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Joseph Smith: Rough Stone Rolling (Vintage) [Kindle Edition]

Richard Lyman Bushman
4.5 out of 5 stars  See all reviews (192 customer reviews)

Print List Price: $18.95
Kindle Price: $12.99
You Save: $5.96 (31%)
Sold by: Random House LLC


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Book Description

Founder of the largest indigenous Christian church in American history, Joseph Smith published the 584-page Book of Mormon when he was twenty-three and went on to organize a church, found cities, and attract thousands of followers before his violent death at age thirty-eight. Richard Bushman, an esteemed cultural historian and a practicing Mormon, moves beyond the popular stereotype of Smith as a colorful fraud to explore his personality, his relationships with others, and how he received revelations. An arresting narrative of the birth of the Mormon Church, Joseph Smith: Rough Stone Rolling also brilliantly evaluates the prophet’s bold contributions to Christian theology and his cultural place in the modern world.

From the Trade Paperback edition.

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Editorial Reviews

From Publishers Weekly

Starred Review. How should a historian depict a man's life when that man, and his religion, remain a mystery to so many 200 years after his birth? Bushman, an emeritus professor at Columbia University and author of Joseph Smith and the Beginnings of Mormonism, greatly expands on that previous work, filling in many details of the founding prophet of The Church of Jesus Christ of Latter-day Saints, and carrying the story through to the end of Smith's life. Many continue to view Smith as an enigmatic and controversial figure. Bushman locates him in his historical and cultural context, fleshing out the many nuances of 19th-century American life that produced such a fertile ground for emerging religions. The author, a practicing Mormon, is aware that his book stands in the intersection of faith and scholarship, but does not avoid the problematic aspects of Smith's life and work, such as his practice of polygamy, his early attempts at treasure-seeking and his later political aspirations. In the end, Smith emerges as a genuine American phenomenon, a man driven by inspiration but not unaffected by his cultural context. This is a remarkable book, wonderfully readable and supported by exhaustive research. For anyone interested in the Mormon experience, it will be required reading for years to come. (Oct. 10)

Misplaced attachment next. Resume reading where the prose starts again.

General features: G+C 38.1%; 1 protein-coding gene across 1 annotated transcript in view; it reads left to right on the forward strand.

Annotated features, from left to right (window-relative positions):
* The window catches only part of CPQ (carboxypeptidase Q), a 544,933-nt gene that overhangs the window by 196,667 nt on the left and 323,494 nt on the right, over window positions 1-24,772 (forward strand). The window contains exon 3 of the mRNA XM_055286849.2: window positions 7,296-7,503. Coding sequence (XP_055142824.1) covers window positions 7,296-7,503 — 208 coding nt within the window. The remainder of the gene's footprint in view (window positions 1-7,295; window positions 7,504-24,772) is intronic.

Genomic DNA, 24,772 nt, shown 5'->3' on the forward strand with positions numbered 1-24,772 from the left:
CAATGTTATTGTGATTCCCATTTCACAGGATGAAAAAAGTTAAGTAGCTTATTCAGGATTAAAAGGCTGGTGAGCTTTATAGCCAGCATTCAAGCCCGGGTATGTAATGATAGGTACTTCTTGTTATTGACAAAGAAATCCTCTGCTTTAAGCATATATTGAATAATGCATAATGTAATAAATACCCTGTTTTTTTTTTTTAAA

Copyright © Reed Business Information, a division of Reed Elsevier Inc. All rights reserved.

From The New Yorker

Joseph Smith claimed that he was visited by an angel who gave him golden plates from which he transcribed the Book of Mormon, and he had organized a church before he was twenty-five. His personal charisma and his administrative genius helped spread Mormonism throughout the Western United States, turning the sect into a legislative federation complete with social and political institutions. There were always those who thought Smith a charlatan and a fanatic, and, in 1844, at the age of thirty-eight, he was fatally shot by an angry mob. Bushman is both an emeritus professor of history at Columbia and a practicing Mormon, and his exhaustive biography carefully treads a path between reverence and objectivity, as when he investigates the phenomenon of "plural marriage"; Smith, in order to establish "a Righteous race . . . uppon the Earth," had more than thirty wives.
Copyright © 2006 The New Yorker

Product Details

Customer Reviews

Most Helpful Customer Reviews
532 of 591 people found the following review helpful
5.0 out of 5 stars Truth sometimes really is stranger than fiction. July 26, 2006